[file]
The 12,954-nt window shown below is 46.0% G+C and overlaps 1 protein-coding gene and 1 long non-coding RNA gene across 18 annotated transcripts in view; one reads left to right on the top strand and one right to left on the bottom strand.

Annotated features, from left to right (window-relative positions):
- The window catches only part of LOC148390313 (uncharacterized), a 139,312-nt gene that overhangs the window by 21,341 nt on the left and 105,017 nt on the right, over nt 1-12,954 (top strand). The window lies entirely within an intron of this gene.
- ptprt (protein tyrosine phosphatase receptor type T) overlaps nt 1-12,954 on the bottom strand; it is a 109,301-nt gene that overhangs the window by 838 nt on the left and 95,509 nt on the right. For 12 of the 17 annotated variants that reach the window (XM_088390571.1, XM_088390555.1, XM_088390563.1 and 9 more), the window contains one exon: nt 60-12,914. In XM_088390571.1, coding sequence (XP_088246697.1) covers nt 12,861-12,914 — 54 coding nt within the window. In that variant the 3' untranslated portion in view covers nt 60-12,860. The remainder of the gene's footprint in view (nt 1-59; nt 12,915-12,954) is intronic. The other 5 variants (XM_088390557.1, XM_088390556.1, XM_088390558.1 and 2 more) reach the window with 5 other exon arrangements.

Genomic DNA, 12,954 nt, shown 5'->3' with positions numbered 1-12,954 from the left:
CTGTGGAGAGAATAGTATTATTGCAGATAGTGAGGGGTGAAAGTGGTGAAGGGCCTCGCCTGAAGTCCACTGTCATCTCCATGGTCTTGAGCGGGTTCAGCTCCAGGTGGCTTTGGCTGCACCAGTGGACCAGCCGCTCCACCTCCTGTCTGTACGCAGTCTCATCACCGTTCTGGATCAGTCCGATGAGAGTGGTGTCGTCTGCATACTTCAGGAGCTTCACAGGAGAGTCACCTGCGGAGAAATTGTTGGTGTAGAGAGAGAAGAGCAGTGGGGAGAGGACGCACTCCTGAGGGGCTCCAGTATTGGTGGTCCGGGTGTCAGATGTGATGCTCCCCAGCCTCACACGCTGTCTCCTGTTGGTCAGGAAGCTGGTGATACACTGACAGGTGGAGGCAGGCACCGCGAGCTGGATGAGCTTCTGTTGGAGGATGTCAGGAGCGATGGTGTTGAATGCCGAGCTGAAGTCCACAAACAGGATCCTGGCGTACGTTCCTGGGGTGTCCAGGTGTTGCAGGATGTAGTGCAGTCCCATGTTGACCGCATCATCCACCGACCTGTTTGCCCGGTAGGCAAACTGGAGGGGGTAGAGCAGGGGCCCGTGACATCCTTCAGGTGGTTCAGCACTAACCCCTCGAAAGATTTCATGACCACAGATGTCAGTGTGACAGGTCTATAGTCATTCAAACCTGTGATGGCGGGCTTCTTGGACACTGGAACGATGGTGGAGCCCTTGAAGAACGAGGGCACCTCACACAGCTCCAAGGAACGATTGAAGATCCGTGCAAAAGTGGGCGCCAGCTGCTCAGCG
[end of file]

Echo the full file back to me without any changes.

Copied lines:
The 12,954-nt window shown below is 46.0% G+C and overlaps 1 protein-coding gene and 1 long non-coding RNA gene across 18 annotated transcripts in view; one reads left to right on the top strand and one right to left on the bottom strand.

Annotated features, from left to right (window-relative positions):
- The window catches only part of LOC148390313 (uncharacterized), a 139,312-nt gene that overhangs the window by 21,341 nt on the left and 105,017 nt on the right, over nt 1-12,954 (top strand). The window lies entirely within an intron of this gene.
- ptprt (protein tyrosine phosphatase receptor type T) overlaps nt 1-12,954 on the bottom strand; it is a 109,301-nt gene that overhangs the window by 838 nt on the left and 95,509 nt on the right. For 12 of the 17 annotated variants that reach the window (XM_088390571.1, XM_088390555.1, XM_088390563.1 and 9 more), the window contains one exon: nt 60-12,914. In XM_088390571.1, coding sequence (XP_088246697.1) covers nt 12,861-12,914 — 54 coding nt within the window. In that variant the 3' untranslated portion in view covers nt 60-12,860. The remainder of the gene's footprint in view (nt 1-59; nt 12,915-12,954) is intronic. The other 5 variants (XM_088390557.1, XM_088390556.1, XM_088390558.1 and 2 more) reach the window with 5 other exon arrangements.

Genomic DNA, 12,954 nt, shown 5'->3' with positions numbered 1-12,954 from the left:
CTGTGGAGAGAATAGTATTATTGCAGATAGTGAGGGGTGAAAGTGGTGAAGGGCCTCGCCTGAAGTCCACTGTCATCTCCATGGTCTTGAGCGGGTTCAGCTCCAGGTGGCTTTGGCTGCACCAGTGGACCAGCCGCTCCACCTCCTGTCTGTACGCAGTCTCATCACCGTTCTGGATCAGTCCGATGAGAGTGGTGTCGTCTGCATACTTCAGGAGCTTCACAGGAGAGTCACCTGCGGAGAAATTGTTGGTGTAGAGAGAGAAGAGCAGTGGGGAGAGGACGCACTCCTGAGGGGCTCCAGTATTGGTGGTCCGGGTGTCAGATGTGATGCTCCCCAGCCTCACACGCTGTCTCCTGTTGGTCAGGAAGCTGGTGATACACTGACAGGTGGAGGCAGGCACCGCGAGCTGGATGAGCTTCTGTTGGAGGATGTCAGGAGCGATGGTGTTGAATGCCGAGCTGAAGTCCACAAACAGGATCCTGGCGTACGTTCCTGGGGTGTCCAGGTGTTGCAGGATGTAGTGCAGTCCCATGTTGACCGCATCATCCACCGACCTGTTTGCCCGGTAGGCAAACTGGAGGGGGTAGAGCAGGGGCCCGTGACATCCTTCAGGTGGTTCAGCACTAACCCCTCGAAAGATTTCATGACCACAGATGTCAGTGTGACAGGTCTATAGTCATTCAAACCTGTGATGGCGGGCTTCTTGGACACTGGAACGATGGTGGAGCCCTTGAAGAACGAGGGCACCTCACACAGCTCCAAGGAACGATTGAAGATCCGTGCAAAAGTGGGCGCCAGCTGCTCAGCG